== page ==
He has participated in various festivals and concert seasons in Italy, Europe also in Mexico, Canada and USA, and has recorded for Zig-Zag Territories, Alpha-Prod, Brilliant Classics, Elucevanlestelle Records, Stradivarius, K617, Glossa, ORF, Arcana, Ricercar and for radio and television.
Franz Schubert: (b Vienna, 31 Jan 1797; d Vienna, 19 Nov 1828). Austrian composer. The only canonic Viennese composer native to Vienna, he made seminal contributions in the areas of orchestral music, chamber music, piano music and, most especially, the German lied. The richness and subtlety of his melodic and harmonic language, the originality of his accompaniments, his elevation of marginal genres and the enigmatic nature of his uneventful life have invited a wide range of readings of both man and music that remain among the most hotly debated in musical circles.
Johann Sebastian Bach: (b Eisenach, 21 March 1685, d Leipzig; 28 July 1750). Composer and organist. The most important member of the family, his genius combined outstanding performing musicianship with supreme creative powers in which forceful and original inventiveness, technical mastery and intellectual control are perfectly balanced. While it was in the former capacity, as a keyboard virtuoso, that in his lifetime he acquired an almost legendary fame, it is the latter virtues and accomplishments, as a composer, that by the end of the 18th century earned him a unique historical position. His musical language was distinctive and extraordinarily varied, drawing together and surmounting the techniques, the styles and the general achievements of his own and earlier generations and leading on to new perspectives which later ages have received and understood in a great variety of ways.
The first authentic posthumous account of his life, with a summary catalogue of his works, was put together by his son Carl Philipp Emanuel and his pupil J.F. Agricola soon after his death and certainly before March 1751 (published as Nekrolog, 1754). J.N. Forkel planned a detailed Bach biography in the early 1770s and carefully collected first-hand information on Bach, chiefly from his two eldest sons; the book appeared in 1802, by when the Bach Revival had begun and various projected collected editions of Bach’s works were underway; it continues to serve, together with the 1754 obituary and the other 18th-century documents, as the foundation of Bach biography.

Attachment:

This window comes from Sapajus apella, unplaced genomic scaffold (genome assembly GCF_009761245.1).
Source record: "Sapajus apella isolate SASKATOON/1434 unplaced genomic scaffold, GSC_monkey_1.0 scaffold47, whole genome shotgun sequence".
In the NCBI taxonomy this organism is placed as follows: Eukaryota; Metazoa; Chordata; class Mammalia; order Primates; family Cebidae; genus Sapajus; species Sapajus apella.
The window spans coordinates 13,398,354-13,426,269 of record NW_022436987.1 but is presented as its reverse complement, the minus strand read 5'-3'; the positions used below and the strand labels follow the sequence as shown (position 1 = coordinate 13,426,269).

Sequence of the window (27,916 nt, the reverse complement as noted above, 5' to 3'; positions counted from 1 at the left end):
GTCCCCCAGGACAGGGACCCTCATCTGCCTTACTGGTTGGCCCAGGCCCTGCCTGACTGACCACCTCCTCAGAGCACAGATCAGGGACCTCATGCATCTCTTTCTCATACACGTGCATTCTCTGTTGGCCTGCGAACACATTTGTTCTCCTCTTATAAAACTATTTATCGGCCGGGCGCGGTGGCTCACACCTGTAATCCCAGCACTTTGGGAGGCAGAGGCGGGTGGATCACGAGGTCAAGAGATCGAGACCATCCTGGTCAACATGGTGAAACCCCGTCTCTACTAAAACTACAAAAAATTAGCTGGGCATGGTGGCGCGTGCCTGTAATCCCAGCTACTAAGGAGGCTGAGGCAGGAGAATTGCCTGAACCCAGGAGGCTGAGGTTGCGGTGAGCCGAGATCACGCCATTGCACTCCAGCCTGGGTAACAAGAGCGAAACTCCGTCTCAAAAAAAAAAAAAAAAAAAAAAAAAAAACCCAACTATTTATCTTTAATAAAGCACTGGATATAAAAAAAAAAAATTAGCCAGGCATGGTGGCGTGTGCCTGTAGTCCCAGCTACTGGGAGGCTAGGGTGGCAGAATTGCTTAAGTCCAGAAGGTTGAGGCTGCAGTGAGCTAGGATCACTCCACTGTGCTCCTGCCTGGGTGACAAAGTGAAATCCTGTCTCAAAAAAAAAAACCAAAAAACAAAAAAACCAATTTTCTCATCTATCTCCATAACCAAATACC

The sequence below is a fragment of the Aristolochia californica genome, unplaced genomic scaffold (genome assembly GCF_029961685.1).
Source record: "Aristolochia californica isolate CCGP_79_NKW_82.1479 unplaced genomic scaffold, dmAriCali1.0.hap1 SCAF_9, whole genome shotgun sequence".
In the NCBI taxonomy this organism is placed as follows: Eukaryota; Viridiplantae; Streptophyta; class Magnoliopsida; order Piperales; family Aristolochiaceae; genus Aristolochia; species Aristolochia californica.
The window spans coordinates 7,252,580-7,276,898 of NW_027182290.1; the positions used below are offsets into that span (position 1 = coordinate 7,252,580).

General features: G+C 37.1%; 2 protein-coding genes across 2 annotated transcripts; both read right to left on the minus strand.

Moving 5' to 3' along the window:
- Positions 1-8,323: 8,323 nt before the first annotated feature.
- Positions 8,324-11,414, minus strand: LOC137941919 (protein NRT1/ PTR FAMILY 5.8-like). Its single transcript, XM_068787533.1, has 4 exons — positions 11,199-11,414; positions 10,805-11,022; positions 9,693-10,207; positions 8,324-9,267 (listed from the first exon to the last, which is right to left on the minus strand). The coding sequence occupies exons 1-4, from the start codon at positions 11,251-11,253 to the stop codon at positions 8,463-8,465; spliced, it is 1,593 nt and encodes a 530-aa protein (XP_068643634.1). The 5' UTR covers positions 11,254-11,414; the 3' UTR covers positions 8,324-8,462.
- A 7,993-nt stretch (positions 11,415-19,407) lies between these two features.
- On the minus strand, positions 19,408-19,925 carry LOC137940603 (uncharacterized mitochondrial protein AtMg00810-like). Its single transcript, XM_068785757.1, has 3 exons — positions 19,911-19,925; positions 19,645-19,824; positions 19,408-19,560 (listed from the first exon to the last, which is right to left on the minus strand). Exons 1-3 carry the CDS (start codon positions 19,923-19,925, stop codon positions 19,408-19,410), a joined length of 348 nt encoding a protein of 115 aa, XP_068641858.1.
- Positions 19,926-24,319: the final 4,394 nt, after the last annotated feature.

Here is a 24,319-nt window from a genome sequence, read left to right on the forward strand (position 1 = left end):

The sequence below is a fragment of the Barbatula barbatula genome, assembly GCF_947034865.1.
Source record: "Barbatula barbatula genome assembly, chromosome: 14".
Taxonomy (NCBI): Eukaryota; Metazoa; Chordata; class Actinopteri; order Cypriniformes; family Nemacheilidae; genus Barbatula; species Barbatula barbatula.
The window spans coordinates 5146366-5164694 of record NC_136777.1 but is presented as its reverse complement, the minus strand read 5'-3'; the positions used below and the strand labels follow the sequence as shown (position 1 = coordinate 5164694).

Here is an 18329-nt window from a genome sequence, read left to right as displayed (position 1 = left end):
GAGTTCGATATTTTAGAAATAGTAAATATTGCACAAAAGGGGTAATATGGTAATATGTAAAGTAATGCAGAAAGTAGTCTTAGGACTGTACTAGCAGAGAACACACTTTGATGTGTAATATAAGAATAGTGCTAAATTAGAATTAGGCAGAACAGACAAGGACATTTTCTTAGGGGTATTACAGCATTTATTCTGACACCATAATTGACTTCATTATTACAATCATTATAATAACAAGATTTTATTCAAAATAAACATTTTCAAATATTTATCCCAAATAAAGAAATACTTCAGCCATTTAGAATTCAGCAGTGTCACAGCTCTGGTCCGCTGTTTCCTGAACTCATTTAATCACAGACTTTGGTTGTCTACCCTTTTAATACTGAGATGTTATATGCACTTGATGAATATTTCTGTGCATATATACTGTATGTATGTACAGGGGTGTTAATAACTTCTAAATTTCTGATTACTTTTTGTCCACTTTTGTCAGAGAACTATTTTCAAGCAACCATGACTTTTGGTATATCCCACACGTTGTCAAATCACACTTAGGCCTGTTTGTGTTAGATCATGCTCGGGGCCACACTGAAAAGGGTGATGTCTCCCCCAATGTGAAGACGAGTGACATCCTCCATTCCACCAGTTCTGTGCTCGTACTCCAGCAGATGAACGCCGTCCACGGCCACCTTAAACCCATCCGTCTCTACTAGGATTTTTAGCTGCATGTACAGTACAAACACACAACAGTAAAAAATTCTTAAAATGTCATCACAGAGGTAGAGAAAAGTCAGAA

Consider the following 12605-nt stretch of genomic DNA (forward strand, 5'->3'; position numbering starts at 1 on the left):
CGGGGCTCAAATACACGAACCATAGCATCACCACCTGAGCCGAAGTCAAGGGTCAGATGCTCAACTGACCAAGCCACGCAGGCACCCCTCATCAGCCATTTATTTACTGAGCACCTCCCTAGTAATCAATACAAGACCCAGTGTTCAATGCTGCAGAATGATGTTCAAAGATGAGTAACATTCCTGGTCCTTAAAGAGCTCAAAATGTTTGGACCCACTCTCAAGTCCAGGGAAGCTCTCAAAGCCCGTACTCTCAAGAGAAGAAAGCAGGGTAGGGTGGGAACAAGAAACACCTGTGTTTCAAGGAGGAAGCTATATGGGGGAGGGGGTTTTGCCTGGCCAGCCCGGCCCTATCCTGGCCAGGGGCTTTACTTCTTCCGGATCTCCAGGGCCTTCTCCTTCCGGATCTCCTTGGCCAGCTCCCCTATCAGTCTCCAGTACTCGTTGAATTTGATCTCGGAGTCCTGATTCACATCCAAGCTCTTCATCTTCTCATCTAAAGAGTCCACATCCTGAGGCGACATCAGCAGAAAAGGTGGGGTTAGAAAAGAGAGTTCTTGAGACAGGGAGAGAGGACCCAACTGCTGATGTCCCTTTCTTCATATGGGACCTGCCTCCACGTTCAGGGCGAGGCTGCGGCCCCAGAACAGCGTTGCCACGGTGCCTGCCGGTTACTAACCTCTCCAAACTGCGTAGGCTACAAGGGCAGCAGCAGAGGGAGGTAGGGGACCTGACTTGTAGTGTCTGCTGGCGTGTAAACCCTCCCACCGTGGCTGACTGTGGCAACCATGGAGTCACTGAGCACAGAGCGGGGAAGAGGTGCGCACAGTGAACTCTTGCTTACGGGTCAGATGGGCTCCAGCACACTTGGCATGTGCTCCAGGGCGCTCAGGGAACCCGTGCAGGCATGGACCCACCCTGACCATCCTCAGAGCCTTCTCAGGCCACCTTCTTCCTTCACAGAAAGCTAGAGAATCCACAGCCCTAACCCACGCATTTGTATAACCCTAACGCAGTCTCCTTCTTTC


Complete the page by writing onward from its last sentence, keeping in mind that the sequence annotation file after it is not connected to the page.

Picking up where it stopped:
Johannes Brahms: (b Hamburg, 7 May 1833; d Vienna, 3 April 1897). German composer. The successor to Beethoven and Schubert in the larger forms of chamber and orchestral music, to Schubert and Schumann in the miniature forms of piano pieces and songs, and to the Renaissance and Baroque polyphonists in choral music, Brahms creatively synthesized the practices of three centuries with folk and dance idioms and with the language of mid- and late 19th-century art music. His works of controlled passion, deemed reactionary and epigonal by some, progressive by others, became well accepted in his lifetime.
Ludwig van Beethoven: (b Bonn, bap. 17 Dec 1770; d Vienna, 26 March 1827). German composer. His early achievements, as composer and performer, show him to be extending the Viennese Classical tradition that he had inherited from Mozart and Haydn. As personal affliction – deafness, and the inability to enter into happy personal relationships – loomed larger, he began to compose in an increasingly individual musical style, and at the end of his life he wrote his most sublime and profound works. From his success at combining tradition and exploration and personal expression, he came to be regarded as the dominant musical figure of the 19th century, and scarcely any significant composer since his time has escaped his influence or failed to acknowledge it. For the respect his works have commanded of musicians, and the popularity they have enjoyed among wider audiences, he is probably the most admired composer in the history of Western music.